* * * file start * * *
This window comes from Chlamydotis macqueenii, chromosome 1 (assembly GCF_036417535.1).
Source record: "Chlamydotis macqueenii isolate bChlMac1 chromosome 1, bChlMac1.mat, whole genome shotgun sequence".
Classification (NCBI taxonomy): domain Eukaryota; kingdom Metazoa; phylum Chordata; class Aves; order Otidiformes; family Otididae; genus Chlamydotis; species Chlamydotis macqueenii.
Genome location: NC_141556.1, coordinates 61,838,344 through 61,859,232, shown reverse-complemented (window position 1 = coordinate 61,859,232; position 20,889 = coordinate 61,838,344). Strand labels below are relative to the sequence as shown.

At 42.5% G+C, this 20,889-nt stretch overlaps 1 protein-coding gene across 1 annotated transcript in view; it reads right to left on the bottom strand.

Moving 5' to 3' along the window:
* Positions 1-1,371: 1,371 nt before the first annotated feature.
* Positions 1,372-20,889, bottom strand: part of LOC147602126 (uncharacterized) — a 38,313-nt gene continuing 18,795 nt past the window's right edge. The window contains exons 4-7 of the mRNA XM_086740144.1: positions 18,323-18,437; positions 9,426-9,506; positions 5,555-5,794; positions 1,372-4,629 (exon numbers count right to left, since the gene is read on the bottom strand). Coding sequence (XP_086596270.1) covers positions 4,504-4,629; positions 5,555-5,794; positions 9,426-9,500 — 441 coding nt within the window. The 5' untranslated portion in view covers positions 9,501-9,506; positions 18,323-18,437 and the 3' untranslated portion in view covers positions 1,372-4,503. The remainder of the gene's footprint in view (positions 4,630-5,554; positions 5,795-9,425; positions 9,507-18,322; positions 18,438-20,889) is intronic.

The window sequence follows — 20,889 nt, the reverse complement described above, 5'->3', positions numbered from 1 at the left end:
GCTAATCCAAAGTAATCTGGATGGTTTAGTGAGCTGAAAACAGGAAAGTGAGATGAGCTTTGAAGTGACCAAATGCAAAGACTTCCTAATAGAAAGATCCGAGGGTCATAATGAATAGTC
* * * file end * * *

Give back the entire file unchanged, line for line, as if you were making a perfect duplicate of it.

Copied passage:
This window comes from Chlamydotis macqueenii, chromosome 1 (assembly GCF_036417535.1).
Source record: "Chlamydotis macqueenii isolate bChlMac1 chromosome 1, bChlMac1.mat, whole genome shotgun sequence".
Classification (NCBI taxonomy): domain Eukaryota; kingdom Metazoa; phylum Chordata; class Aves; order Otidiformes; family Otididae; genus Chlamydotis; species Chlamydotis macqueenii.
Genome location: NC_141556.1, coordinates 61,838,344 through 61,859,232, shown reverse-complemented (window position 1 = coordinate 61,859,232; position 20,889 = coordinate 61,838,344). Strand labels below are relative to the sequence as shown.

At 42.5% G+C, this 20,889-nt stretch overlaps 1 protein-coding gene across 1 annotated transcript in view; it reads right to left on the bottom strand.

Moving 5' to 3' along the window:
* Positions 1-1,371: 1,371 nt before the first annotated feature.
* Positions 1,372-20,889, bottom strand: part of LOC147602126 (uncharacterized) — a 38,313-nt gene continuing 18,795 nt past the window's right edge. The window contains exons 4-7 of the mRNA XM_086740144.1: positions 18,323-18,437; positions 9,426-9,506; positions 5,555-5,794; positions 1,372-4,629 (exon numbers count right to left, since the gene is read on the bottom strand). Coding sequence (XP_086596270.1) covers positions 4,504-4,629; positions 5,555-5,794; positions 9,426-9,500 — 441 coding nt within the window. The 5' untranslated portion in view covers positions 9,501-9,506; positions 18,323-18,437 and the 3' untranslated portion in view covers positions 1,372-4,503. The remainder of the gene's footprint in view (positions 4,630-5,554; positions 5,795-9,425; positions 9,507-18,322; positions 18,438-20,889) is intronic.

The window sequence follows — 20,889 nt, the reverse complement described above, 5'->3', positions numbered from 1 at the left end:
GCTAATCCAAAGTAATCTGGATGGTTTAGTGAGCTGAAAACAGGAAAGTGAGATGAGCTTTGAAGTGACCAAATGCAAAGACTTCCTAATAGAAAGATCCGAGGGTCATAATGAATAGTC